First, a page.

Vopnafjörður is another pretty fjordside fishing village with a lovely harbourside pizzeria to relax in, as well as an interesting museum that documents the mass emigration to America from this region and salmon rivers too.
After Vopnafjörður, Route 85 hugs the coast overlooking Bakkaflói, with the giant promontory of Langanes stretching far out to sea, filled with bird watching opportunities and hiking trails.
Raufarhöfn is a relatively short detour from Route 85 on the very smooth Route 874, with the Arctic Henge as it’s main attraction.
Very much a work in progress, mighty basalt blocks are being carefully aligned in order to create a striking stone circle on a hill a little way beyond the village.
It’s possible to go even further north from here to Hraunhafnartangi and Rifstangi, which wrestle over the award of Iceland’s most northerly point, but the road will probably require the use of 4WD vehicles.
Staying on Route 85 will lead to Kópasker and then onto one of the highlights of the North, the enormous horseshoe canyon of Ásbyrgi, at the northern end of the Vatnajökull National Park.
Consider carefully the next part of the route to Ásbyrgi and Dettifoss, as Route 85 arrives at the Visitor Centre at the northern end of the canyon, with two roads leading either side, southward towards Dettifoss. These roads are testing and should only be considered if a 4WD vehicle is being used.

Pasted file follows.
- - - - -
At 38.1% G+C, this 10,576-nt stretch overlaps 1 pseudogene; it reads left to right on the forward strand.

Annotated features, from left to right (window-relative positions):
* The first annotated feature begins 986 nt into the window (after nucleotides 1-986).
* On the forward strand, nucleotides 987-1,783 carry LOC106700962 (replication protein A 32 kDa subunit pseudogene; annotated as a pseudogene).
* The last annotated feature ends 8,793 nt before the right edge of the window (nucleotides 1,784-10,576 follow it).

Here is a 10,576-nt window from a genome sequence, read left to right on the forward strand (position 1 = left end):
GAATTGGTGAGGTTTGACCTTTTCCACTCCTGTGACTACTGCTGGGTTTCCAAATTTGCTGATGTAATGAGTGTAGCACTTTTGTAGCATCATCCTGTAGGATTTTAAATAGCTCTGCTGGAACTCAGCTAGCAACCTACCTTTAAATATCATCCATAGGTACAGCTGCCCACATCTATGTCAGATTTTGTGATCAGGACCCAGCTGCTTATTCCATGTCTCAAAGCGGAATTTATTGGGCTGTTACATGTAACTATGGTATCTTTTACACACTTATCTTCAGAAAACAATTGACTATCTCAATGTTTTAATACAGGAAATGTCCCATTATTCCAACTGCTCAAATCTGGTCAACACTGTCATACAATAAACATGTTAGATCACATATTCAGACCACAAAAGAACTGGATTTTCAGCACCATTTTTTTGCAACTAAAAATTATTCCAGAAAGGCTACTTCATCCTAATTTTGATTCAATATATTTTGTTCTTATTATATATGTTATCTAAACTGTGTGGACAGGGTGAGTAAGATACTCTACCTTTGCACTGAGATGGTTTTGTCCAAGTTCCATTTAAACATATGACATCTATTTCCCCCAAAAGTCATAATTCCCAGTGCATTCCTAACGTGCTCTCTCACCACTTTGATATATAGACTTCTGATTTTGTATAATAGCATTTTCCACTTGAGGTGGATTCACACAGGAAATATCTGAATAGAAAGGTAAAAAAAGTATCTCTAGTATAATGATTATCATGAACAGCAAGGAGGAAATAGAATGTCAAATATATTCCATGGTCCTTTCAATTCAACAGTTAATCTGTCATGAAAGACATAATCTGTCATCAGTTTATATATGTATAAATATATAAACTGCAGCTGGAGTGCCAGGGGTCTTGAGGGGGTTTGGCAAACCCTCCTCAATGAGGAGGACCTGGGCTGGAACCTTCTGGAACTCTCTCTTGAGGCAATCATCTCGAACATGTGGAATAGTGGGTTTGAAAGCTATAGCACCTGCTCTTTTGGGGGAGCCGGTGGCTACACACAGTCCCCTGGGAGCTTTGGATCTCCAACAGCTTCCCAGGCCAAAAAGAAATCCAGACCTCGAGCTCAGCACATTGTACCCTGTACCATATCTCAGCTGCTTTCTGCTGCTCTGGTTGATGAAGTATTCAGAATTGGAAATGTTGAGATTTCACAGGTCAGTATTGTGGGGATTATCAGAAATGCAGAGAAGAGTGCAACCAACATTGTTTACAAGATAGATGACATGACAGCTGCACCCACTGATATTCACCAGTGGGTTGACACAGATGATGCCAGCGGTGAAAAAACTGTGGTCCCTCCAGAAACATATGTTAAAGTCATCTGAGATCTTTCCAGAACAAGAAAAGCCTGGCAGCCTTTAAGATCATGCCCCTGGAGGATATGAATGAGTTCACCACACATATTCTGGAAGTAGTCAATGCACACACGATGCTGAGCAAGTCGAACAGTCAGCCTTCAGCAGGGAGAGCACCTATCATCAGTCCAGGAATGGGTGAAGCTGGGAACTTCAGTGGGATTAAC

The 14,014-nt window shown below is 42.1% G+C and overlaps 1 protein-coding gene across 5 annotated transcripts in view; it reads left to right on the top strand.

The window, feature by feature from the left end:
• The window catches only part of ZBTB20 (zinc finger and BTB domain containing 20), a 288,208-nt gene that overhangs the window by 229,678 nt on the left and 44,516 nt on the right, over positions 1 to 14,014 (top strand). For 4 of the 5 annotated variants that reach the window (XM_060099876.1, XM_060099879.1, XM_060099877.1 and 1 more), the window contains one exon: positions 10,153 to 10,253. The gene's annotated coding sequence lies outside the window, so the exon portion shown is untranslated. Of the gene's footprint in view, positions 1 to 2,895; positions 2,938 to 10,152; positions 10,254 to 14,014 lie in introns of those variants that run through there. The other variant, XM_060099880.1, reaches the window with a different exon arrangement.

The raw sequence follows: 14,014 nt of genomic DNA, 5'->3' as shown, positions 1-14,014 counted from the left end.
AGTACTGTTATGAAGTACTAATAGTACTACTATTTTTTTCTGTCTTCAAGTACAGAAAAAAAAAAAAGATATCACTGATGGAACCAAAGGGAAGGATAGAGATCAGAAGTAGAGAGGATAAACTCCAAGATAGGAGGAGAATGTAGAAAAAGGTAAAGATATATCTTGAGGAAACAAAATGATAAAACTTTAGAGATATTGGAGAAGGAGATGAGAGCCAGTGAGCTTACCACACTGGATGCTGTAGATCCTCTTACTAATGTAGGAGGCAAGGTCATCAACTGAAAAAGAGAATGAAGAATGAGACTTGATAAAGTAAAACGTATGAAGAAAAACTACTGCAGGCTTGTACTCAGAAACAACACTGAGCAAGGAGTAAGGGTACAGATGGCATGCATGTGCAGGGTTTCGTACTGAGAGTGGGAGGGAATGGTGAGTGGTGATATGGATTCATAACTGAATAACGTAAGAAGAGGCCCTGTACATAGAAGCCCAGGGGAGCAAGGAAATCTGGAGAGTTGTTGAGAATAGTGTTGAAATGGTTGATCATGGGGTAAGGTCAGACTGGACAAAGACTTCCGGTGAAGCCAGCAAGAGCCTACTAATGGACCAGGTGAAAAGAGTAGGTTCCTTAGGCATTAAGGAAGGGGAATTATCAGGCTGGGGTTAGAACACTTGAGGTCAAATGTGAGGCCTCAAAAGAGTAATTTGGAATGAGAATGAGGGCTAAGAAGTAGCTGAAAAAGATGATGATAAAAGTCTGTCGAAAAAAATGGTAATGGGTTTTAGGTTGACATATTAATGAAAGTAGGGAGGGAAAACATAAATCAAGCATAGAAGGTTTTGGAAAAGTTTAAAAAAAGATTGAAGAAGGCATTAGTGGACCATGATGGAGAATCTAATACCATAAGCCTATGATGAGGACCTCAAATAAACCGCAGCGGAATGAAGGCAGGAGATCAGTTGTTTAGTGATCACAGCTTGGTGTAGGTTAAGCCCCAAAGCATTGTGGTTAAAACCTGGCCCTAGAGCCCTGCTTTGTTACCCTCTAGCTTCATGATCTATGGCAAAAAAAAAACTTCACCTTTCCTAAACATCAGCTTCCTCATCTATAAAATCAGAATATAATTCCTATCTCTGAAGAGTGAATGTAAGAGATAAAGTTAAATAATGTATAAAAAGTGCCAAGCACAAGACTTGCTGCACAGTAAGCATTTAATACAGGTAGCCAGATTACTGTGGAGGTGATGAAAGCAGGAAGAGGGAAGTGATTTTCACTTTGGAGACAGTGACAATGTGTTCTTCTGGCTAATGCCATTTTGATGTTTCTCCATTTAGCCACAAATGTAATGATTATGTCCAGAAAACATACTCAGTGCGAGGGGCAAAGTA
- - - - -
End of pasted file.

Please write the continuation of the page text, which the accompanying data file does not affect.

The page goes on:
For 2WD vehicles, Dettifoss should only be approached from the south on Route 862 from Myvatn or from the Ring Road.
Ásbyrgi can easily occupy a half a day, if not much more.
It’s possible to see it quite quickly by driving it’s entire length to the cliff-face and the Botnstjörn ponds, passing the standalone outcrop of Eyjan about halfway into the canyon en route.
Alternatively, with more time to spare, a 4km walk along its escarpment is rewarded by incredible views over the whole area. It’s not possible to return to the Visitors Centre without retracing steps the same way.
As well as that, the climb onto the escarpment requires quite a diversion to the left, past the golf course, to locate the path leading gently upwards.
The other approach is not for the faint hearted, as a set of two steep ladders linked by ropes allow visitors to scramble 60 to 70 feet up the cliff-face from a wooded area about a quarter of the way into the valley. This route should only be tackled by confident walkers.
Heading onwards from Ásbyrgi to Húsavík, the Tjornes peninsula offers splendid coastal viewpoints out to the Greenland Sea and towards Grímsey and the Arctic Circle.
Húsavík has transformed itself into Iceland’s premier whale watching location, with several companies offering three or four hour voyages out into Skjálfandi Bay in search of cetaceans, with genuinely high success rates in summer months, when as many as 11 different species visit these waters.
The town itself is one of the oldest settlements in Iceland and there’s a number of good restaurants and bars, as well as the Húsavík Whale Museum and Húsavíkurkirkja, a Norwegian style church.